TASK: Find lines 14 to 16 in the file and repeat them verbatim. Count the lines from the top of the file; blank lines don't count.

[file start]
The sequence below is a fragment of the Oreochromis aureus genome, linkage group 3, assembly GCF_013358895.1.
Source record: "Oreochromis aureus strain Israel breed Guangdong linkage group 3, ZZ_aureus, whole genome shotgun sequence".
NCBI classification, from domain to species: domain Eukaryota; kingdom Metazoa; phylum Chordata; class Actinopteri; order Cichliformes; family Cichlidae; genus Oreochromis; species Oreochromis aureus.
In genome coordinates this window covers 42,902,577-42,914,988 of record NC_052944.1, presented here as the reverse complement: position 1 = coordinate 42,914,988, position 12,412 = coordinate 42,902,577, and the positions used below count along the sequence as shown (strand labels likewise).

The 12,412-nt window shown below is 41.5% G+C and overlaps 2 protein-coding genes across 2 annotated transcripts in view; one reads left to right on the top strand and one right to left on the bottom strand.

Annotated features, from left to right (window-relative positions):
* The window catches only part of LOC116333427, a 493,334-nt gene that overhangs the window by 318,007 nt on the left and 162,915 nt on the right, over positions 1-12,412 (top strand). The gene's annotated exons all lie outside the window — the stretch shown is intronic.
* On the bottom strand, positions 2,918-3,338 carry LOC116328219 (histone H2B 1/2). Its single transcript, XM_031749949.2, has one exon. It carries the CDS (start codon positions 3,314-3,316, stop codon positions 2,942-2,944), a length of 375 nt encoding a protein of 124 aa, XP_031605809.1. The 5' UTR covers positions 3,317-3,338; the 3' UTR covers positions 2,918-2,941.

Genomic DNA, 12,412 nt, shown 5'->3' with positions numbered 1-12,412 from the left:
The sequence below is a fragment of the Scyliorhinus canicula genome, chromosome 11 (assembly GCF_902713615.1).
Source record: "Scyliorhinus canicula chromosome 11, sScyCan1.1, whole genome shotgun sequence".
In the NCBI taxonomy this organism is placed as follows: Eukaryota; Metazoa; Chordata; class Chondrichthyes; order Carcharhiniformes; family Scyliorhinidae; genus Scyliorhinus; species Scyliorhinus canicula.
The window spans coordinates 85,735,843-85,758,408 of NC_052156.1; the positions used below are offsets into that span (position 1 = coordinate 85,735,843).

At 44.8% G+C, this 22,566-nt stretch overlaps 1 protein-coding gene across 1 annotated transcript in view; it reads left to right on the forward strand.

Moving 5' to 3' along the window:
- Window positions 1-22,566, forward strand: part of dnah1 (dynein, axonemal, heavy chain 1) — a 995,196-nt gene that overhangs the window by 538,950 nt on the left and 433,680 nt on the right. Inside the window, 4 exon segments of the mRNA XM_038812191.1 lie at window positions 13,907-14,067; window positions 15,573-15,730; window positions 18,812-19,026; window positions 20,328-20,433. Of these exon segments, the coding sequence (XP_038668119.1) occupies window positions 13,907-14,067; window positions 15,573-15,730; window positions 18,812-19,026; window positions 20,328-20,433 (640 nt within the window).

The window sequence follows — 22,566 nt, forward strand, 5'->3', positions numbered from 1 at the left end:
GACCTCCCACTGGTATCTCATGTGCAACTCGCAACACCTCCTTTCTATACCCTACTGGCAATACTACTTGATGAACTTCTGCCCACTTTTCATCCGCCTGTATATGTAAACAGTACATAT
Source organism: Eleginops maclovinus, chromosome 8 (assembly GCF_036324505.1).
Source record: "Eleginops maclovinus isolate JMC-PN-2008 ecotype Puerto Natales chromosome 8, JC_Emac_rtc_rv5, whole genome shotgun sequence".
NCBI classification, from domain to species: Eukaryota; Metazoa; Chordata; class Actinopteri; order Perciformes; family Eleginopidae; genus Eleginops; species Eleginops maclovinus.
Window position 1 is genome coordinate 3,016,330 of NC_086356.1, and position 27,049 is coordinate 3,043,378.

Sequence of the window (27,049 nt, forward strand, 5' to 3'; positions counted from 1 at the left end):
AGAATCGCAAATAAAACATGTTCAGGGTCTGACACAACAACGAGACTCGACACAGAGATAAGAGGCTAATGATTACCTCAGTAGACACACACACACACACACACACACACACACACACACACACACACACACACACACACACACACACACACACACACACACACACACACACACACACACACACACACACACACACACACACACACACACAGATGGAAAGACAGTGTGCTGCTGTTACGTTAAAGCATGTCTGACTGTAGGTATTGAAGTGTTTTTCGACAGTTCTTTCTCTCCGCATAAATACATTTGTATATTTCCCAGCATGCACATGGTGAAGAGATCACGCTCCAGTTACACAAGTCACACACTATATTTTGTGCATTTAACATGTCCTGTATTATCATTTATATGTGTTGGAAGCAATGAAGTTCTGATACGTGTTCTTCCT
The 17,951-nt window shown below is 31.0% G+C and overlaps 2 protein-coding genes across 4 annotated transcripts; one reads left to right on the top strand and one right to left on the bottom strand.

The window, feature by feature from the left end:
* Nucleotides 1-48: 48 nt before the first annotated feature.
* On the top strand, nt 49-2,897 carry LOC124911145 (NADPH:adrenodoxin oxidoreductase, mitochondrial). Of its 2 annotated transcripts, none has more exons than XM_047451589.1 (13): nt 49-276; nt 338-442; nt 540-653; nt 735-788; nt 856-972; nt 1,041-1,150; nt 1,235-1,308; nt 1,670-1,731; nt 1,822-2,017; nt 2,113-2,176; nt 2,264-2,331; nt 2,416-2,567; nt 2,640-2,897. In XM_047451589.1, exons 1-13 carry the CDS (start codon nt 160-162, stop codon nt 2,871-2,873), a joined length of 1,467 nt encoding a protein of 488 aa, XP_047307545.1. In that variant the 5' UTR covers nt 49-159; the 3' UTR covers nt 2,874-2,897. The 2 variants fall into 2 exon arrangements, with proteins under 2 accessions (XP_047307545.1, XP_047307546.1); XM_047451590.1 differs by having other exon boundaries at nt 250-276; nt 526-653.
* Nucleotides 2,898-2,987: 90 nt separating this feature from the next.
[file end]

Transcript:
At 44.8% G+C, this 22,566-nt stretch overlaps 1 protein-coding gene across 1 annotated transcript in view; it reads left to right on the forward strand.

Moving 5' to 3' along the window:
- Window positions 1-22,566, forward strand: part of dnah1 (dynein, axonemal, heavy chain 1) — a 995,196-nt gene that overhangs the window by 538,950 nt on the left and 433,680 nt on the right. Inside the window, 4 exon segments of the mRNA XM_038812191.1 lie at window positions 13,907-14,067; window positions 15,573-15,730; window positions 18,812-19,026; window positions 20,328-20,433. Of these exon segments, the coding sequence (XP_038668119.1) occupies window positions 13,907-14,067; window positions 15,573-15,730; window positions 18,812-19,026; window positions 20,328-20,433 (640 nt within the window).